In this meta-analysis, the results of a large number of studies was pooled. The problem is, these studies used a range of different drugs at different doses. Sometimes, the drugs were being tested against placebos, and sometimes they were being tested against other drugs. Rarely, two doses of the same drug were tested. Basically, the studies represent a huge hotchpotch of ‘methodologies’ and ‘variables’.
If you really want to take a scientific approach to assessing the role of cholesterol reduction on health, you would ‘control your variables’. This basically means changing only one thing. So, for instance, you could give two groups of people differing doses of the same statin. You could then see if the group on the higher dose had additional benefits, and also see if this appeared to be related to cholesterol reduction or something else. You’d be surprised how rarely such studies are done.
One example of such a study is the so-called TNT study . Here, individuals with heart disease (very high risk of future vascular events) were given either 10 or 80 mg of atorvastatin for an average of about 5 years. The higher dose did lead to lower LDL levels and lower risk of death due to heart-related disease. The absolute reduce in risk was 0.5 per cent, by the way, so nothing to get too excited about. Plus, this study did not report on the non-cholesterol-related effects of the two different dosages, and so it’s impossible to gauge if the relative benefit of the higher dosage was down to LDL reduction and/or something else.
It should also be borne in mind, by the way, that the higher dose of statin in this study (eight times the lower dose, remember) did not lead to a reduction in overall risk of death. In other words, taking 8 times the dose of this drug for five years did not, overall, extend life by a single day, even in individuals at high risk of heart attacks and stroke.
The idea that the anti-inflammatory effects of statins (and not their cholesterol-reducing effects) may be at the heart of their benefits has been bolstered by work focusing on an inflammatory marker known as C-reactive protein (CRP). Statins are known to have the capacity to reduce CRP levels.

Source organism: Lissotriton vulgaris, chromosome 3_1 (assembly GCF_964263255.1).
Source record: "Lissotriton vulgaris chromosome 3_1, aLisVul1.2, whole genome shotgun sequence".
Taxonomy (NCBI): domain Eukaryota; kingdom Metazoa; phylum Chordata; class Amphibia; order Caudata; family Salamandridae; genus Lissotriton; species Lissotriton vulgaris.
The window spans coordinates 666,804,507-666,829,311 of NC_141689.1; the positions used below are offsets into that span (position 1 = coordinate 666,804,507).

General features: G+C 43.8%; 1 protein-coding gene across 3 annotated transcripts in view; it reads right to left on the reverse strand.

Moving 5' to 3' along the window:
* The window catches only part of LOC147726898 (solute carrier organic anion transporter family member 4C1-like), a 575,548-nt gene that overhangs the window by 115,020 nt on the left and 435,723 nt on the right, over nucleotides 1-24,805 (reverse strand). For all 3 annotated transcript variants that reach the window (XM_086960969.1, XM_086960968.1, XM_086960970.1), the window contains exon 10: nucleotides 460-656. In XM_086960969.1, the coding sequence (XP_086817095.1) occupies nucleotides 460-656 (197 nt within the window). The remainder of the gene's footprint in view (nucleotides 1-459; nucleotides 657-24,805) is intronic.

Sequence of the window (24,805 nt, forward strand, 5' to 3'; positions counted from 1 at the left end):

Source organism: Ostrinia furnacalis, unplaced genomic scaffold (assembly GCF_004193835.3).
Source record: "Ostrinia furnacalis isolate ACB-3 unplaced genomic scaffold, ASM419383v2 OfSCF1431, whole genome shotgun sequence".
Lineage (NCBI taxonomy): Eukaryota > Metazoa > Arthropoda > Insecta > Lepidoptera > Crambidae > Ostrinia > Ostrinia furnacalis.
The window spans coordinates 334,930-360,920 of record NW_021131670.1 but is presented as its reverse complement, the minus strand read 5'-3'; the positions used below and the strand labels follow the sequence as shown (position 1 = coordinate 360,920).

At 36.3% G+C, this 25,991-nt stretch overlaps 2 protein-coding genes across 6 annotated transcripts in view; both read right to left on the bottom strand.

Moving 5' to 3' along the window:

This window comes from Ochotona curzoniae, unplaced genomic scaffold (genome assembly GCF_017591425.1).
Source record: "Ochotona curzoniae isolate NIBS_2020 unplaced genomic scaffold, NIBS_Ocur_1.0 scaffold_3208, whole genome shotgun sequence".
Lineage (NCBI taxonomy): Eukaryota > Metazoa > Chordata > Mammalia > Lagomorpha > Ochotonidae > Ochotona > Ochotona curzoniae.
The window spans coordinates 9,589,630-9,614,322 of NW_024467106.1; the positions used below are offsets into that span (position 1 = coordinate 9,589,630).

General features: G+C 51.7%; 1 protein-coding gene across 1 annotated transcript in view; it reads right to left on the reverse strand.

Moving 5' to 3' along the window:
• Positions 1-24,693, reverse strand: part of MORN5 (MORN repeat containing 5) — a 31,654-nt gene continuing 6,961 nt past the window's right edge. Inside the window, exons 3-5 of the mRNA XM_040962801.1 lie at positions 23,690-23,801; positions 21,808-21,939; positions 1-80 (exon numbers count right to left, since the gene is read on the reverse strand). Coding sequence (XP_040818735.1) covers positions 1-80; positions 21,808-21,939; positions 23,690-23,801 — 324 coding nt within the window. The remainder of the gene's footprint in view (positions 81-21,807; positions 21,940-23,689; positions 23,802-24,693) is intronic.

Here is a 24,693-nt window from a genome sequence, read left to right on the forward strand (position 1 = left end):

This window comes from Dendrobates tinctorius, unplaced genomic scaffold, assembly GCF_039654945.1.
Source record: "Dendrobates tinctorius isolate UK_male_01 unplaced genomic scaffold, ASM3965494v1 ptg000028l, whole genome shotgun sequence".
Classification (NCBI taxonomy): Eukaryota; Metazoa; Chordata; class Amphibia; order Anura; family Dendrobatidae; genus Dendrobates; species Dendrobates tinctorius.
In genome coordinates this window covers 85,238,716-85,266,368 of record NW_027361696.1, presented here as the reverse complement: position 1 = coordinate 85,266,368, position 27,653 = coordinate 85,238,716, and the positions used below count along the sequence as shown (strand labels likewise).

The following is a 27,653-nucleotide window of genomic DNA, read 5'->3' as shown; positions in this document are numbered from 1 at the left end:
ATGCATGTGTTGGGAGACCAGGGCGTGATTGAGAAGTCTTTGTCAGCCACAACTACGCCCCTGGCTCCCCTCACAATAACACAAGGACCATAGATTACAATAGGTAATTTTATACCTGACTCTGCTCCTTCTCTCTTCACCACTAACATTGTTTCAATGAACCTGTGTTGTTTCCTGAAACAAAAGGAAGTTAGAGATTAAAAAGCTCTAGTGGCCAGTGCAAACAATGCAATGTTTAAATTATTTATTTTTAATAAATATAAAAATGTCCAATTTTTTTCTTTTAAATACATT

In one study  assessing the relationship between statin therapy and cholesterol and CRP levels, it was discovered that “Patients who have low CRP levels after statin therapy have better clinical outcomes than those with higher CRP levels, regardless of the resultant level of LDL cholesterol.” (emphasis mine).
In another study  published in the same edition of the journal, statin therapy and cardiovascular disease risk assessed using ultrasound scanning of the inside of the coronary arteries. It was found that “atherosclerosis regressed in the patients with the greatest reduction in CRP levels, but not in those with the greatest reduction in LDL cholesterol levels.”
In yet another study  it was found that when treating with statins, those with the highest levels of inflammatory markers at the start of the study derived the most benefit, irrespective of initial cholesterol
Evidence that statins don’t work through their cholesterol-reducing effect comes from other evidence, including the findings that:
•Statins substantially reduce the risk of stroke, despite the fact that raised cholesterol levels are a weak or non-existent risk factor for stroke [6,7].
•Statins are claimed to reduce CVD risk in individuals who have ‘normal’ or even ‘low’ cholesterol levels .
•More intensive cholesterol reduction does not necessarily lead to improved outcomes .
Despite what the authors of the recent Lancet review would have us believe, there is considerable evidence that statins primarily work through mechanism that are independent of their cholesterol-reducing effects.